Previously we talked about why you and your site visitors should have a strong preference for secure sites. Here we will address which certificate you should choose.
It’s all about establishing trust. The decision is subjective. Evaluate who your visitors are, why they are at your site and what you want them to do. If your objective is publish a blog while showing people that you respect and value their privacy, the least expensive certificate will do just fine. If you are trying to sell products worth hundreds of dollars using credit cards, convincing people that your site can be trusted is both more important and more difficult.
It’s worth noting that in more advanced hosting setups, using a certificate will make a site load faster. There is a relatively new protocol which requires a secure connection, SPDY – pronounced “speedy”. It can improve page load times by as much as 30%. Also, Google rewards secure sites with slightly higher page rankings.
Be aware that attitudes are changing. Frequent news about the latest hacked site or company is gradually making people more cautious.
There are 2 important visual cues to your site visitor that they are at a secure site: a site seal and a green address bar. Also, in Google Chrome you may see a green padlock. Other browsers generally give some indication you are at a secure site, but it’s less obvious.
Virtually all certificate purchases include a site seal to display on your web site.
The more recognizable the seal, the more it will engender some degree of trust. But you need to weigh this against cost. The Norton / Symantic seal comes with certificates which cost $500 and more. The Comodo Positive SSL seal comes with a $9 certificate.
The Green Bar
If you go to Deerfield Hosting, you will notice that the company name is written in the address bar in green. Deerfield Hosting uses an extended validation certificate. The certificate authority (CA) took additional steps to verify the identity of Deerfield Hosting, Inc. They are willing to be held accountable for certifying that deerfieldhosting.com is run by Deerfield Hosting, Inc. up to a liability limit of $500,000. The liability limit for the certificate on this site is $10,000. All the CA did before issuing the certificate used here is make sure that the domain name registration is controlled by the same people who were trying to buy the certificate.
Attributes of authority signed SSL certificates
- Validation – How the CA checked up on the company or individual who ordered the certificate.
- Domain Validated – verify that the domain is owned by the person or entity ordering the certificate
- Organization Validation – verify domain ownership and that supplied company information is accurate (but no green bar)
- Extended Validation – verify domain ownership and that supplied company information is accurate
The benefit of extended validation is the company name in green in the address bar, signaling that the identity has been more rigorously established.
- Number of Domain Names – The certificate may work for one site or more than one.
- Single site: generally example.com and www.example.com, but might be others like store.example.com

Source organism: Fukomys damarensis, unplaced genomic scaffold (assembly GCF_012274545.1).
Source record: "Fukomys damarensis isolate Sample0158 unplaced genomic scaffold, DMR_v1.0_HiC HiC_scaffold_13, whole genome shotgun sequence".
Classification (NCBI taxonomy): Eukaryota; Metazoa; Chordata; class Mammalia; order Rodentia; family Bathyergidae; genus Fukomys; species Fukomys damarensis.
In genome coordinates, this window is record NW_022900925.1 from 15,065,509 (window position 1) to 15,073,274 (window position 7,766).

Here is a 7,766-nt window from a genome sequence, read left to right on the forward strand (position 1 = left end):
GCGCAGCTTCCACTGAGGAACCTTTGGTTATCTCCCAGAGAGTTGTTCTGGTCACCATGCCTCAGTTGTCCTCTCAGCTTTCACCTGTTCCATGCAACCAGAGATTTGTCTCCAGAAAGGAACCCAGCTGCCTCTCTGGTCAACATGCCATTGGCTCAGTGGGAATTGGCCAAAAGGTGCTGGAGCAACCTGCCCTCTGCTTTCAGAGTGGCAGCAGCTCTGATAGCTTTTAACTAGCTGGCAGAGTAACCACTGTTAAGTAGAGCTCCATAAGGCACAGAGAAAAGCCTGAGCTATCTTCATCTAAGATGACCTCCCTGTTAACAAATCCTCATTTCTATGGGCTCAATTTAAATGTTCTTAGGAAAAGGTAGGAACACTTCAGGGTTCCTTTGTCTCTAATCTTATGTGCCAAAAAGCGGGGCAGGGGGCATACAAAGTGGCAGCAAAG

- Wildcard: a single certificate which works with sub-domains of a single domain. For example, blog.example.com, store.example.com, www.example.com
- Multiple Domains: a single certificate which works with domains which (in general) have the same ownership. For example, deerfieldhosting.com and deerfieldhosting.net
- Warranty – CA liability limit. Ranges from none to $1.75 Million. Note that this is NOT in any sense insurance. Many sources imply or incorrectly state that it is.
Anyone can create a certificate and self sign it. This will work fine for encryption, but web browsers will pop up a warning to let you know that no identity validation is in place. When a site does not need to provide identity assurance because no visitors are total strangers, a self signed certificate is adequate. On the other hand, few people fully understand the warning. Not having to bother with explanations may be worth the low cost of a basic certificate.
The encryption provided by any brand or type of certificate is as good as any other brand or type. While it is possible to generate a too weak certificate, no vendor will provide you with a certificate which is too weak.
In modern browsers, the certificate is only used to establish identity and begin a secure session. The browser and the server together decide how to go about encrypting the session and then generate new keys to use it. At this point the work of the certificate is complete and it’s no longer a part of the encryption process. What we are talking about is called perfect forward secrecy. Every session getting encrypted separately. This is up to the browser and the web server configuration, not the certificate.
As an aside, you can test the safety of supposedly secure sites at SSL Labs. You may be surprised as I was to discover that your online banking pages get low marks. Until I complained, my bank was getting an F.
- Selling products and taking credit cards – Get the green bar with an extended validation certificate. Your visitor to customer conversion rate will justify this unless your volume is very low.
- Selling products using Paypal – If you can afford it, get the green bar. It will improve sales on most sites more than enough to pay for itself.
- Multiple Domains or Sub Domains – Do the math. Break even on cost with a wildcard certificate is about 10 sub domains.
- Warranty – This is only relevant if money is changing hands or the site relates to that in important ways. Organization validated certificates get you a better warranty, but for slightly more money you get the green bar.
- Informational or Promotional Sites– Showing your visitors that you respect their privacy and getting the rankings boost is almost certainly worth the cost of a basic certificate